Investigation of medieval rural industrial sites in the past fourteen years has focused largely on water powered and wind powered mills. The most significant investigation undertaken is the Coquetdale Community Archaeology Group’s excavation of Barrowburn fulling mill. An article setting out the documentary basis for the mill was published in 2014 (Carlton and Jones) with the results of the excavation following a year later (Carlton and Jones 2015). The fulling mill probably belonged to Newminster Abbey. Amongst a variety of significant discoveries made was a masonry-lined wheel pit of which this was one of the best surviving examples in Britain from a medieval mill (Carlton and Jones 2015). The excavation of a medieval watermill in Britain is unusual. In many cases medieval watermills were substantially repurposed in the post-medieval period so that little medieval fabric survives within sites that continued into the post-medieval period. Where such continuity was absent the precise location of medieval remains is often not identifiable. In excavating a post-medieval watermill at Wallington in Northumberland, in 2018 and 19, a team from Newcastle University found significant finds evidence to suggest that the post-medieval mill was preceded by an earlier medieval structure in the same location (Caron Newman pers. comm.). As well as watermills one likely windmill base has been excavated in the North East in recent years, at Eaglesfield Road, Hartlepool. The likely cross base of a post-mill was revealed (ASDU 2013). Locationally associated features suggested that the area containing the mill was occupied between the 10th and 14th centuries. The immediate hinterland of later medieval and early post-medieval towns frequently featured post-mills.
Since the previous iteration of the North East’s archaeological research framework little work has been undertaken in the region on medieval extractive industries. Other medieval industries that would have been significant in the region such as boat building or sea fishing have also received relatively little archaeological attention. Boat building was briefly covered in the review of archaeology in Hartlepool (Daniels et al 2010, 147-149) but little other new research or synthesis has been undertaken. Fishing was highlighted as an under-researched area in the previous research framework at both a national and regional level. Although in-depth and synthetic archaeological work into fishing is still awaited across the region, there has been some progress. At a national level, the publication of a major interdisciplinary study has set the English fishing industry in a European and north Atlantic context (Barrett and Orton 2016). Elsewhere in England, there have been some studies of the fishing industry based on zooarchaeological remains as in York (Harland et al 2016). In London both zooarchaeological and isotopic data indicate that 11th to 12th century cod was locally derived from the nearby marine environment, but later in the medieval period much came from the north Atlantic (Orton et al 2014). Isotopic analysis of fish bones combined with historical research is considered to be producing evidence of a ‘fish revolution’ c1500 in northern Europe, because of the huge increase in cod imported from the Newfoundland area (Holm et al 2018).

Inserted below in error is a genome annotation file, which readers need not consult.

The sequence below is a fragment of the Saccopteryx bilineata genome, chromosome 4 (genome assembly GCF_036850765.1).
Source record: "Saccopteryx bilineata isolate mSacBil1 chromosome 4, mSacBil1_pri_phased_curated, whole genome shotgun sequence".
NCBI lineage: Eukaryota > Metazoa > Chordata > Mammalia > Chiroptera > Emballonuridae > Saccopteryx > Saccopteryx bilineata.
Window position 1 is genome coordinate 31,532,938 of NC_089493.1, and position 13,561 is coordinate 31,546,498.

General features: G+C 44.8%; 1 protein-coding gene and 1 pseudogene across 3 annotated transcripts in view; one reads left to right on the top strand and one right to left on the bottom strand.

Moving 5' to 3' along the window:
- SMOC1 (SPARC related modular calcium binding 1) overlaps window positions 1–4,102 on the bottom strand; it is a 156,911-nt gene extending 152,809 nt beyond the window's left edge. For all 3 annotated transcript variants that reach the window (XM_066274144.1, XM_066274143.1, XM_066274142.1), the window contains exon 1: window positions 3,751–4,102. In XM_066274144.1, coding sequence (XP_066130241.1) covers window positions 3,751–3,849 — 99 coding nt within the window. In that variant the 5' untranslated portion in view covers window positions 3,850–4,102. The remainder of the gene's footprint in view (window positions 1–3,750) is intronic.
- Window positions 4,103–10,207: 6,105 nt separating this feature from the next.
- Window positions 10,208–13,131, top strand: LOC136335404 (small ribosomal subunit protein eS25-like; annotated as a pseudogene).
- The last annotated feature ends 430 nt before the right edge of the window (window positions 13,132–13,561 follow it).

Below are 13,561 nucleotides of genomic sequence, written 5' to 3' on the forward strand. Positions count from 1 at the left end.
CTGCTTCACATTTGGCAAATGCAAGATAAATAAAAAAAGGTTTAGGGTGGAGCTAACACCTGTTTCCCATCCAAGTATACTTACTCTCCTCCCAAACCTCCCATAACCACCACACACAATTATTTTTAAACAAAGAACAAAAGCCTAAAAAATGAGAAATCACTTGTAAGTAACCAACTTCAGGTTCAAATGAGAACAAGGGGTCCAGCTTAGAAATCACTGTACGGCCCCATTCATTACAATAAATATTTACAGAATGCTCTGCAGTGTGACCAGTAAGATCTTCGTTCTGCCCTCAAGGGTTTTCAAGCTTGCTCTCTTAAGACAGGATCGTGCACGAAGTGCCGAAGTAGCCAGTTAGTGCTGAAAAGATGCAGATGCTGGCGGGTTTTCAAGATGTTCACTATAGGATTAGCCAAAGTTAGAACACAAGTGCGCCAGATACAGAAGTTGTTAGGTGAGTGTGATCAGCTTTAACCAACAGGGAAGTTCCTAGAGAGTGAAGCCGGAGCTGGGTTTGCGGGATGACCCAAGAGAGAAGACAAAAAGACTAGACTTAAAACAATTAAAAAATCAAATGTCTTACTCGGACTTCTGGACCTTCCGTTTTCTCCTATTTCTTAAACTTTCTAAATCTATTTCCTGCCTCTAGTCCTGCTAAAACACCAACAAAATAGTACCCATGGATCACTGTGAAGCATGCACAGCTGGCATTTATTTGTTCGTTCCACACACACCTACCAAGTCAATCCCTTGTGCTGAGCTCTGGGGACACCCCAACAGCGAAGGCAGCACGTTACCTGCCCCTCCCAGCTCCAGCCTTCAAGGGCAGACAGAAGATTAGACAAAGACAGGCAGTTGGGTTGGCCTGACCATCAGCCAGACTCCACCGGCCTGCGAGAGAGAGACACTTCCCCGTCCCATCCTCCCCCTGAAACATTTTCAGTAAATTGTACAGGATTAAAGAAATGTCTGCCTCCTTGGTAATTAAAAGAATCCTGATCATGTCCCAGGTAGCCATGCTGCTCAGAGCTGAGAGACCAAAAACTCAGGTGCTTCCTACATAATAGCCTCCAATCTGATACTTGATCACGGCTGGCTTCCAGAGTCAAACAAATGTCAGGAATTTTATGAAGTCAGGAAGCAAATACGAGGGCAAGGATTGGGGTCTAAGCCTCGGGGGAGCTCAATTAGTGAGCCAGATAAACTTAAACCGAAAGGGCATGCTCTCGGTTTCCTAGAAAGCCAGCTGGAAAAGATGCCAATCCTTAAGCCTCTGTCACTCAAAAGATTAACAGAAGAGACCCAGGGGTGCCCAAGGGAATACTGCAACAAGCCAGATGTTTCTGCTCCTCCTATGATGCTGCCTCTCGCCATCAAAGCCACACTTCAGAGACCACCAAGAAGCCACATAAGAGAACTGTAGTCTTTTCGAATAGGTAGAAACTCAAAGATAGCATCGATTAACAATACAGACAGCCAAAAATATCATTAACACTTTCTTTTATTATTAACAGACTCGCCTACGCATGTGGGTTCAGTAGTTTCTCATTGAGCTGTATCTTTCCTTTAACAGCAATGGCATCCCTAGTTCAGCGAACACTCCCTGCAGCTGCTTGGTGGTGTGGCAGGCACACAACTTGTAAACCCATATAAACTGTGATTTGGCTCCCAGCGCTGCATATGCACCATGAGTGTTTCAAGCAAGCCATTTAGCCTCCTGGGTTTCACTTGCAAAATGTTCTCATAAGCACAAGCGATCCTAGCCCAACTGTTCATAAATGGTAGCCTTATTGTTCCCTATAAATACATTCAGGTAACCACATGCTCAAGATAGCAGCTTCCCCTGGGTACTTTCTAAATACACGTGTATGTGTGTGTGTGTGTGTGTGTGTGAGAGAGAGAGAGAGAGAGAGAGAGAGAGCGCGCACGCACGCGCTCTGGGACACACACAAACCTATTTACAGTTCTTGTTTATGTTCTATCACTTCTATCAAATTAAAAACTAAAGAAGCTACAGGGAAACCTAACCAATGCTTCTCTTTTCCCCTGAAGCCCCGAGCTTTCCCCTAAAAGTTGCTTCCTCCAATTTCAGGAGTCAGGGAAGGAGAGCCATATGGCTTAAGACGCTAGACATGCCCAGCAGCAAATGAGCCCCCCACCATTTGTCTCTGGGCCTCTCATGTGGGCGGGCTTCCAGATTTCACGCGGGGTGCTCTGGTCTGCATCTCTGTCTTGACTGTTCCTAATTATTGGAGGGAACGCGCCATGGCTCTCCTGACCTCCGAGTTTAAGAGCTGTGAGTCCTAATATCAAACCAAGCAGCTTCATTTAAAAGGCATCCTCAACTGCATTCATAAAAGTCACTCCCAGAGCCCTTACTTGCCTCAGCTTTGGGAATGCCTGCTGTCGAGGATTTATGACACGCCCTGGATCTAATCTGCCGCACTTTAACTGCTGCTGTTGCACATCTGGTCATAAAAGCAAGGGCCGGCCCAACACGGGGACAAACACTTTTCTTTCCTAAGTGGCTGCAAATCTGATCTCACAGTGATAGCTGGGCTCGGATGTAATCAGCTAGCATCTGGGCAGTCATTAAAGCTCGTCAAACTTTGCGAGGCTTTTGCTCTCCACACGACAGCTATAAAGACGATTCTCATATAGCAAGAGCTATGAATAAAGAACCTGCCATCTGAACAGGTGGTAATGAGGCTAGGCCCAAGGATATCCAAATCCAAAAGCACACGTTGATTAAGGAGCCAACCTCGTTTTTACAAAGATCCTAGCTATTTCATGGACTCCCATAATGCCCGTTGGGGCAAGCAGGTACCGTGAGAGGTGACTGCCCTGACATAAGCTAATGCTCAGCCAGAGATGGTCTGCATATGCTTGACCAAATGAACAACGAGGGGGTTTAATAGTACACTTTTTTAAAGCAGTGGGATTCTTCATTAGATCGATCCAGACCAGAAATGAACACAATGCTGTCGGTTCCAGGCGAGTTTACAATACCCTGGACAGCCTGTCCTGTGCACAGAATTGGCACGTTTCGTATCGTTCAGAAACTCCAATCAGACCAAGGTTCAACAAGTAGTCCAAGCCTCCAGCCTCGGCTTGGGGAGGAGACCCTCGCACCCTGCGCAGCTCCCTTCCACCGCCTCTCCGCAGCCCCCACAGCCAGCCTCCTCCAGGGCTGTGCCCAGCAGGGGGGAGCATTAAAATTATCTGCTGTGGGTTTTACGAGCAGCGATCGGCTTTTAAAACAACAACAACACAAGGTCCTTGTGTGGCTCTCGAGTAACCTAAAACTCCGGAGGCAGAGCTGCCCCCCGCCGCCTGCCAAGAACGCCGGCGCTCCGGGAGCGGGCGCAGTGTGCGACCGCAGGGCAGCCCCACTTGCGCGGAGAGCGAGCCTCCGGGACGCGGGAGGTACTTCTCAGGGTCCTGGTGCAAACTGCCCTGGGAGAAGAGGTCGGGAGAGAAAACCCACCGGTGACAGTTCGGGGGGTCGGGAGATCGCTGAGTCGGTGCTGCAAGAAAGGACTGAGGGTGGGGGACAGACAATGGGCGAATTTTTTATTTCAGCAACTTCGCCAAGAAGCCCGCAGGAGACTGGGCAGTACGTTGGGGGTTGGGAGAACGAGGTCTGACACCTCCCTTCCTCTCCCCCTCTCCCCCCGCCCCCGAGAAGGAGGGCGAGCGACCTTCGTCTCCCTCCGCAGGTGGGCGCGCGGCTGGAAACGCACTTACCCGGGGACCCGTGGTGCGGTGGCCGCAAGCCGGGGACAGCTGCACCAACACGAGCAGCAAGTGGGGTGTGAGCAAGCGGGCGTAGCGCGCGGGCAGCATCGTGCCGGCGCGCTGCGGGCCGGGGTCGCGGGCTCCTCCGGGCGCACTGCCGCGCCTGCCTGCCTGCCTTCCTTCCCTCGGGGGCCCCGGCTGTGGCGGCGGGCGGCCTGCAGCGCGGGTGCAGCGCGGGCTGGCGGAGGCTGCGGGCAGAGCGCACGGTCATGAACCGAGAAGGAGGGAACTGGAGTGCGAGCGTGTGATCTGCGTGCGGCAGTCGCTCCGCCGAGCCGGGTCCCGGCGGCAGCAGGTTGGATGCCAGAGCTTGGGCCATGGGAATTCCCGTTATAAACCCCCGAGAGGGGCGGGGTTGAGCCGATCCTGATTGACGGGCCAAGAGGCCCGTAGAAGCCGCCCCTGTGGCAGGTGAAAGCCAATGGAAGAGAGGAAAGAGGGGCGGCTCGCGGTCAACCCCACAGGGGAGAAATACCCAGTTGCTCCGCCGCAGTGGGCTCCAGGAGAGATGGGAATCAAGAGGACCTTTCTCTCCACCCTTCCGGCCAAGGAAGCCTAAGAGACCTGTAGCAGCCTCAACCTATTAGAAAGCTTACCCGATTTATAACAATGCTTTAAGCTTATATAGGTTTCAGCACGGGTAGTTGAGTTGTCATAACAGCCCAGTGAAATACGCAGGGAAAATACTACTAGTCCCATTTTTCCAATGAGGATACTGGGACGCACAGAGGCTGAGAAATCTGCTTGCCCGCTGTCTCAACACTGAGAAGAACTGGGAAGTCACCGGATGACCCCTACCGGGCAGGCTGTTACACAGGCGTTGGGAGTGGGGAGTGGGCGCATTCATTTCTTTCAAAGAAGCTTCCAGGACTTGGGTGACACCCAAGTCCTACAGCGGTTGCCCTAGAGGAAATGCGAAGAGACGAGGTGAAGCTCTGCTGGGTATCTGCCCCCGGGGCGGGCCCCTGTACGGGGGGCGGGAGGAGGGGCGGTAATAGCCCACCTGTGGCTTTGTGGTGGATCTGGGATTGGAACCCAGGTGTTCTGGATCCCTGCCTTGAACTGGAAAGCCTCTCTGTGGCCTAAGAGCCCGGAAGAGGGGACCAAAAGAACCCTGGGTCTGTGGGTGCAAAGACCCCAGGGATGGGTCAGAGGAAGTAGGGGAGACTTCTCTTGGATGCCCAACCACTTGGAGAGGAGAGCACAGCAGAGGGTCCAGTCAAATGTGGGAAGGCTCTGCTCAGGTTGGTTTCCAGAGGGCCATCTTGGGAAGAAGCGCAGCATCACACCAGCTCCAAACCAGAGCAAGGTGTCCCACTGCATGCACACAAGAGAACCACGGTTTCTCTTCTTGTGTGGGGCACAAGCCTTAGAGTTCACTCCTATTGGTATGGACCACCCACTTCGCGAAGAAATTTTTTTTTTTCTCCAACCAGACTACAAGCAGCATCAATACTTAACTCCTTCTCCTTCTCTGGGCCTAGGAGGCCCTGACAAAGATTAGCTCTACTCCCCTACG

Regionally, no overviews of the medieval fishing industry have been produced. Even the multi-period analysis of archaeology associated with the North Sea, published by Robert van de Noort (2012), contains only the briefest review of medieval sea fishing. Nevertheless, van de Noort does assert that specialist fishing communities were only established along the North Sea coast after the later 15th century advent of long-distance deep-sea fishing (2012, 88-89). At a more local level in Hartlepool, the importance of herring to that town’s medieval marine fishing industry and food consumption has been evidenced (Daniels et al 2010, 159). An historical study using monastic accounts has demonstrated the importance of the north Atlantic fishery towards the end of the Middle Ages for the coastal inhabitants of north Northumberland (Osler and Porteous 2010). A further short historical account of the medieval fishing industry of the Farne Islands was included in the volume covering the Peregrini Lindisfarne landscape project (Porteus 2017, 54-55). Some analysis of the fish bone material is contained in Graves and Heslop’s review of the archaeology of Newcastle-upon-Tyne but they note how understanding the relevance of the material to Newcastle has been limited by the poor recovery of fish bones from most medieval deposits in Newcastle (2013, 204). Similarly, from Hartlepool any overview of the importance of fishing to medieval Hartlepool is hampered by the relative lack of soil sieving on past excavations (Anderson et al 2010, 291). Even so, fish bones allow the recognition of cod, haddock and whiting as all being important to Hartlepool’s medieval fishery (Daniels et al 2010, 160).